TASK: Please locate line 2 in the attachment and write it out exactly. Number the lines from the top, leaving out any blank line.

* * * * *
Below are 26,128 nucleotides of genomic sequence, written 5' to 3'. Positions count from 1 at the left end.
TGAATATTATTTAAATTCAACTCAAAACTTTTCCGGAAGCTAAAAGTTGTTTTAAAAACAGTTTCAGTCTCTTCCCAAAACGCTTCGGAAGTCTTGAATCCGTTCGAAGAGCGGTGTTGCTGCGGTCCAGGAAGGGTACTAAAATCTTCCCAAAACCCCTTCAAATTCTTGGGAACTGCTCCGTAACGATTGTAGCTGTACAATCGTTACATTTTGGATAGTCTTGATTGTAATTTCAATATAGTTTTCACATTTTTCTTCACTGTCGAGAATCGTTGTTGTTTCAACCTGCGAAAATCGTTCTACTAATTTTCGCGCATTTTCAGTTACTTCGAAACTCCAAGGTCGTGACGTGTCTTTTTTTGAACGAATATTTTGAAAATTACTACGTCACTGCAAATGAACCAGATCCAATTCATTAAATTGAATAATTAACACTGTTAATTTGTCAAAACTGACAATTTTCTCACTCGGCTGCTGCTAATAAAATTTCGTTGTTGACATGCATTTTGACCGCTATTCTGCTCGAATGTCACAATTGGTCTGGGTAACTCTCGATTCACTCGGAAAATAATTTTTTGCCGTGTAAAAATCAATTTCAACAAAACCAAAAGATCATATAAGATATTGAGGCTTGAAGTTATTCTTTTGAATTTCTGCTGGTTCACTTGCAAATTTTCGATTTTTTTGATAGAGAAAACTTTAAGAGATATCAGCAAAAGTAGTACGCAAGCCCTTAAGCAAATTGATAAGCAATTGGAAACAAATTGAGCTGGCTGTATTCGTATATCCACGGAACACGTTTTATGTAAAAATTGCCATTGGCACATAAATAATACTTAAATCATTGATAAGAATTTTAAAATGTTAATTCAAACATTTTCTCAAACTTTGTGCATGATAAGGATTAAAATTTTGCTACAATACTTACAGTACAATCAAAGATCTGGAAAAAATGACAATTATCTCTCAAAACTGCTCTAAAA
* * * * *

TGAATATTATTTAAATTCAACTCAAAACTTTTCCGGAAGCTAAAAGTTGTTTTAAAAACAGTTTCAGTCTCTTCCCAAAACGCTTCGGAAGTCTTGAATCCGTTCGAAGAGCGGTGTTGCTGCGGTCCAGGAAGGGTACTAAAATCTTCCCAAAACCCCTTCAAATTCTTGGGAACTGCTCCGTAACGATTGTAGCTGTACAATCGTTACATTTTGGATAGTCTTGATTGTAATTTCAATATAGTTTTCACATTTTTCTTCACTGTCGAGAATCGTTGTTGTTTCAACCTGCGAAAATCGTTCTACTAATTTTCGCGCATTTTCAGTTACTTCGAAACTCCAAGGTCGTGACGTGTCTTTTTTTGAACGAATATTTTGAAAATTACTACGTCACTGCAAATGAACCAGATCCAATTCATTAAATTGAATAATTAACACTGTTAATTTGTCAAAACTGACAATTTTCTCACTCGGCTGCTGCTAATAAAATTTCGTTGTTGACATGCATTTTGACCGCTATTCTGCTCGAATGTCACAATTGGTCTGGGTAACTCTCGATTCACTCGGAAAATAATTTTTTGCCGTGTAAAAATCAATTTCAACAAAACCAAAAGATCATATAAGATATTGAGGCTTGAAGTTATTCTTTTGAATTTCTGCTGGTTCACTTGCAAATTTTCGATTTTTTTGATAGAGAAAACTTTAAGAGATATCAGCAAAAGTAGTACGCAAGCCCTTAAGCAAATTGATAAGCAATTGGAAACAAATTGAGCTGGCTGTATTCGTATATCCACGGAACACGTTTTATGTAAAAATTGCCATTGGCACATAAATAATACTTAAATCATTGATAAGAATTTTAAAATGTTAATTCAAACATTTTCTCAAACTTTGTGCATGATAAGGATTAAAATTTTGCTACAATACTTACAGTACAATCAAAGATCTGGAAAAAATGACAATTATCTCTCAAAACTGCTCTAAAA